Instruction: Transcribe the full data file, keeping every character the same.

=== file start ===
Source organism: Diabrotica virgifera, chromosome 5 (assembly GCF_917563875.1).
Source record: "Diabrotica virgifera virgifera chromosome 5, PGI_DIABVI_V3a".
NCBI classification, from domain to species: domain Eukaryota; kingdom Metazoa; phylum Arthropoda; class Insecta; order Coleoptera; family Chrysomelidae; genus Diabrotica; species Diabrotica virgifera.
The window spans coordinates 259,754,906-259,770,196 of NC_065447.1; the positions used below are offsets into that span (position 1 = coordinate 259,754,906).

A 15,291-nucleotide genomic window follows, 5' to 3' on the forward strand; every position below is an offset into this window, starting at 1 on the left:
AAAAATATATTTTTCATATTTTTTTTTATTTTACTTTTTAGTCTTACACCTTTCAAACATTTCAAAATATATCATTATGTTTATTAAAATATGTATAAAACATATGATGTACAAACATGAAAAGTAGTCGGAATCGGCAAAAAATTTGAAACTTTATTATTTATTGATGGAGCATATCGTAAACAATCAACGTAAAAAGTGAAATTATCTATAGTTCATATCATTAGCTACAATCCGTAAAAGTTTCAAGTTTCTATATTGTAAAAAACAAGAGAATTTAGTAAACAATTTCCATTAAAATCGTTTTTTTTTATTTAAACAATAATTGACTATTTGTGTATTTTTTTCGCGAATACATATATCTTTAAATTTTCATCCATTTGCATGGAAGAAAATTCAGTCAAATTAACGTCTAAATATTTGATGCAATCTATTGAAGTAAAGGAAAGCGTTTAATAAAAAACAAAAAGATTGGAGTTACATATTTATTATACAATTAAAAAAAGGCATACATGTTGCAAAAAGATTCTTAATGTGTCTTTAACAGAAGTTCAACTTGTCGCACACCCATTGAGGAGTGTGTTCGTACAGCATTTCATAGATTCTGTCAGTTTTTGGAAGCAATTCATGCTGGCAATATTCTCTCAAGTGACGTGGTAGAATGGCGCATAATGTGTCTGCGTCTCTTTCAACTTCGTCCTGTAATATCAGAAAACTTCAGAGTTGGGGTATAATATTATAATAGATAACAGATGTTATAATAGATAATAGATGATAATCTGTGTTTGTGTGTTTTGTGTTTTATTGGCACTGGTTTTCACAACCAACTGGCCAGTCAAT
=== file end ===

Source organism: Diabrotica virgifera, chromosome 5 (assembly GCF_917563875.1).
Source record: "Diabrotica virgifera virgifera chromosome 5, PGI_DIABVI_V3a".
NCBI classification, from domain to species: domain Eukaryota; kingdom Metazoa; phylum Arthropoda; class Insecta; order Coleoptera; family Chrysomelidae; genus Diabrotica; species Diabrotica virgifera.
The window spans coordinates 259,754,906-259,770,196 of NC_065447.1; the positions used below are offsets into that span (position 1 = coordinate 259,754,906).

A 15,291-nucleotide genomic window follows, 5' to 3' on the forward strand; every position below is an offset into this window, starting at 1 on the left:
AAAAATATATTTTTCATATTTTTTTTTATTTTACTTTTTAGTCTTACACCTTTCAAACATTTCAAAATATATCATTATGTTTATTAAAATATGTATAAAACATATGATGTACAAACATGAAAAGTAGTCGGAATCGGCAAAAAATTTGAAACTTTATTATTTATTGATGGAGCATATCGTAAACAATCAACGTAAAAAGTGAAATTATCTATAGTTCATATCATTAGCTACAATCCGTAAAAGTTTCAAGTTTCTATATTGTAAAAAACAAGAGAATTTAGTAAACAATTTCCATTAAAATCGTTTTTTTTTATTTAAACAATAATTGACTATTTGTGTATTTTTTTCGCGAATACATATATCTTTAAATTTTCATCCATTTGCATGGAAGAAAATTCAGTCAAATTAACGTCTAAATATTTGATGCAATCTATTGAAGTAAAGGAAAGCGTTTAATAAAAAACAAAAAGATTGGAGTTACATATTTATTATACAATTAAAAAAAGGCATACATGTTGCAAAAAGATTCTTAATGTGTCTTTAACAGAAGTTCAACTTGTCGCACACCCATTGAGGAGTGTGTTCGTACAGCATTTCATAGATTCTGTCAGTTTTTGGAAGCAATTCATGCTGGCAATATTCTCTCAAGTGACGTGGTAGAATGGCGCATAATGTGTCTGCGTCTCTTTCAACTTCGTCCTGTAATATCAGAAAACTTCAGAGTTGGGGTATAATATTATAATAGATAACAGATGTTATAATAGATAATAGATGATAATCTGTGTTTGTGTGTTTTGTGTTTTATTGGCACTGGTTTTCACAACCAACTGGCCAGTCAAT